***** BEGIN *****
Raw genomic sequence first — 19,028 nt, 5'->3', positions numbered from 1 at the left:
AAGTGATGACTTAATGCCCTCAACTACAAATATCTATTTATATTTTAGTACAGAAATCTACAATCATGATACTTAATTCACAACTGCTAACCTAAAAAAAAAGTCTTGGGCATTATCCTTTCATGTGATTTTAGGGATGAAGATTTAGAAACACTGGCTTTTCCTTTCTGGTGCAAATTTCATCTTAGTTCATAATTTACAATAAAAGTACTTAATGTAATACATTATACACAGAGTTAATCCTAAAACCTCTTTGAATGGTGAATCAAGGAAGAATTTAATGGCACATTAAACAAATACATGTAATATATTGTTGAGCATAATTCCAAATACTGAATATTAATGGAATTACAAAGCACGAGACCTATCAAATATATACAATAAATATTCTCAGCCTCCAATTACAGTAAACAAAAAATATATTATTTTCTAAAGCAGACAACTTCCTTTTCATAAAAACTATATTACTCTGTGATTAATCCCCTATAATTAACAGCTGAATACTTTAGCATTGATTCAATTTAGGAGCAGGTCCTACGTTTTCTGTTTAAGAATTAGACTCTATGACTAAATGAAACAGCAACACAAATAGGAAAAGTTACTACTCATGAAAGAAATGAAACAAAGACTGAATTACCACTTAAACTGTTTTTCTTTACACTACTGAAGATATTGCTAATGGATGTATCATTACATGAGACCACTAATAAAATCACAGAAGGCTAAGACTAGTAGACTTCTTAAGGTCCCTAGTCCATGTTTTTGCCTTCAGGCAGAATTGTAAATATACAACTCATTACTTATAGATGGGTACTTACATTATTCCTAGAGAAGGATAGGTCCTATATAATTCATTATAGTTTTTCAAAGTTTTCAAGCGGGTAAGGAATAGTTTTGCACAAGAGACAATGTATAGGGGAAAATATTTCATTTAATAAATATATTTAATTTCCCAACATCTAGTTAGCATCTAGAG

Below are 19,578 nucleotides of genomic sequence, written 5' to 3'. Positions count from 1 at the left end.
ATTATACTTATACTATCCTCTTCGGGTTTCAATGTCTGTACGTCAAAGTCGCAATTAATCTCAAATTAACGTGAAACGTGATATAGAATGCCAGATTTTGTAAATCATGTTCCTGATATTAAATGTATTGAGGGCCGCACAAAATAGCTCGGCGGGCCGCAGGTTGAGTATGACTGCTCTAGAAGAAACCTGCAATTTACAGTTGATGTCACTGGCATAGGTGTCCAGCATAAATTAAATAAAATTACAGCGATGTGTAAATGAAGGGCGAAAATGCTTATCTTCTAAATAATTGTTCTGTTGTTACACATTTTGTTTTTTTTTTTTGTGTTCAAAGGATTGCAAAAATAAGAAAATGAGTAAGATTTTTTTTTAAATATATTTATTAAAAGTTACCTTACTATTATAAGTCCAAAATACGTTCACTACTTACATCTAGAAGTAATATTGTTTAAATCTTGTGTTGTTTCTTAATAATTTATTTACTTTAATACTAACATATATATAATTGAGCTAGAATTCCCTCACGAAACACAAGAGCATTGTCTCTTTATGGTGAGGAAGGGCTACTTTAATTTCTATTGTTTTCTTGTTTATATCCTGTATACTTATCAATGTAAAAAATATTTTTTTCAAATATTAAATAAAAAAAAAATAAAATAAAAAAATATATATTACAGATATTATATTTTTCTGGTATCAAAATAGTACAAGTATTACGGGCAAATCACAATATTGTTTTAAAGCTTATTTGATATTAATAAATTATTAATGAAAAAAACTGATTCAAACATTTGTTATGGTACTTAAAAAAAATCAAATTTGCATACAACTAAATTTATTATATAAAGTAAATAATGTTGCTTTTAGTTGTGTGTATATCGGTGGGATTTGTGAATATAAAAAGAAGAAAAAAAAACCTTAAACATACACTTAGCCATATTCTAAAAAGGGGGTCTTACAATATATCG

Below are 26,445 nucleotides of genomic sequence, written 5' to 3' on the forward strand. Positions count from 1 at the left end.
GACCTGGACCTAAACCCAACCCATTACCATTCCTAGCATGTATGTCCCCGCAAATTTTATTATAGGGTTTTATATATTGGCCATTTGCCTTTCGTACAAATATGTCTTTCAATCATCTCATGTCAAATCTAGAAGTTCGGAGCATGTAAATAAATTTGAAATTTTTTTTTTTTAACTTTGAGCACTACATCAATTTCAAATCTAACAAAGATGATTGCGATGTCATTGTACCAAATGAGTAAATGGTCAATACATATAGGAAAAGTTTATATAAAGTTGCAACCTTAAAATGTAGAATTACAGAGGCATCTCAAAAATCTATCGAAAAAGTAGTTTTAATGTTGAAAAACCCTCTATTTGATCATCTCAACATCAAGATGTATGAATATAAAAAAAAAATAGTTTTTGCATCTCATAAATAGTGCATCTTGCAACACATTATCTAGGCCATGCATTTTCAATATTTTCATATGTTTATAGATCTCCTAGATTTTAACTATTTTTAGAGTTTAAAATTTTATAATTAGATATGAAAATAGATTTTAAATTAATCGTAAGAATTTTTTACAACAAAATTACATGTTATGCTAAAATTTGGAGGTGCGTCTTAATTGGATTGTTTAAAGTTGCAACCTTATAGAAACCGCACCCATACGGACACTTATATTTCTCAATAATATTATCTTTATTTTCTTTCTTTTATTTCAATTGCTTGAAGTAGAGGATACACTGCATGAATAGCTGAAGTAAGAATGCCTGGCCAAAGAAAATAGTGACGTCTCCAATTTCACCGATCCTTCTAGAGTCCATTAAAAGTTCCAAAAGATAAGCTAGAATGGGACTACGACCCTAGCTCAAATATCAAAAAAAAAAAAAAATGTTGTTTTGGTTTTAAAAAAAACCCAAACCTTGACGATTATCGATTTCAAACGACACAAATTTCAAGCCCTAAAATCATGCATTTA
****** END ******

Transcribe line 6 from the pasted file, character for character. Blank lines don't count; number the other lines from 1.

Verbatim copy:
GACCTGGACCTAAACCCAACCCATTACCATTCCTAGCATGTATGTCCCCGCAAATTTTATTATAGGGTTTTATATATTGGCCATTTGCCTTTCGTACAAATATGTCTTTCAATCATCTCATGTCAAATCTAGAAGTTCGGAGCATGTAAATAAATTTGAAATTTTTTTTTTTTAACTTTGAGCACTACATCAATTTCAAATCTAACAAAGATGATTGCGATGTCATTGTACCAAATGAGTAAATGGTCAATACATATAGGAAAAGTTTATATAAAGTTGCAACCTTAAAATGTAGAATTACAGAGGCATCTCAAAAATCTATCGAAAAAGTAGTTTTAATGTTGAAAAACCCTCTATTTGATCATCTCAACATCAAGATGTATGAATATAAAAAAAAAATAGTTTTTGCATCTCATAAATAGTGCATCTTGCAACACATTATCTAGGCCATGCATTTTCAATATTTTCATATGTTTATAGATCTCCTAGATTTTAACTATTTTTAGAGTTTAAAATTTTATAATTAGATATGAAAATAGATTTTAAATTAATCGTAAGAATTTTTTACAACAAAATTACATGTTATGCTAAAATTTGGAGGTGCGTCTTAATTGGATTGTTTAAAGTTGCAACCTTATAGAAACCGCACCCATACGGACACTTATATTTCTCAATAATATTATCTTTATTTTCTTTCTTTTATTTCAATTGCTTGAAGTAGAGGATACACTGCATGAATAGCTGAAGTAAGAATGCCTGGCCAAAGAAAATAGTGACGTCTCCAATTTCACCGATCCTTCTAGAGTCCATTAAAAGTTCCAAAAGATAAGCTAGAATGGGACTACGACCCTAGCTCAAATATCAAAAAAAAAAAAAAATGTTGTTTTGGTTTTAAAAAAAACCCAAACCTTGACGATTATCGATTTCAAACGACACAAATTTCAAGCCCTAAAATCATGCATTTA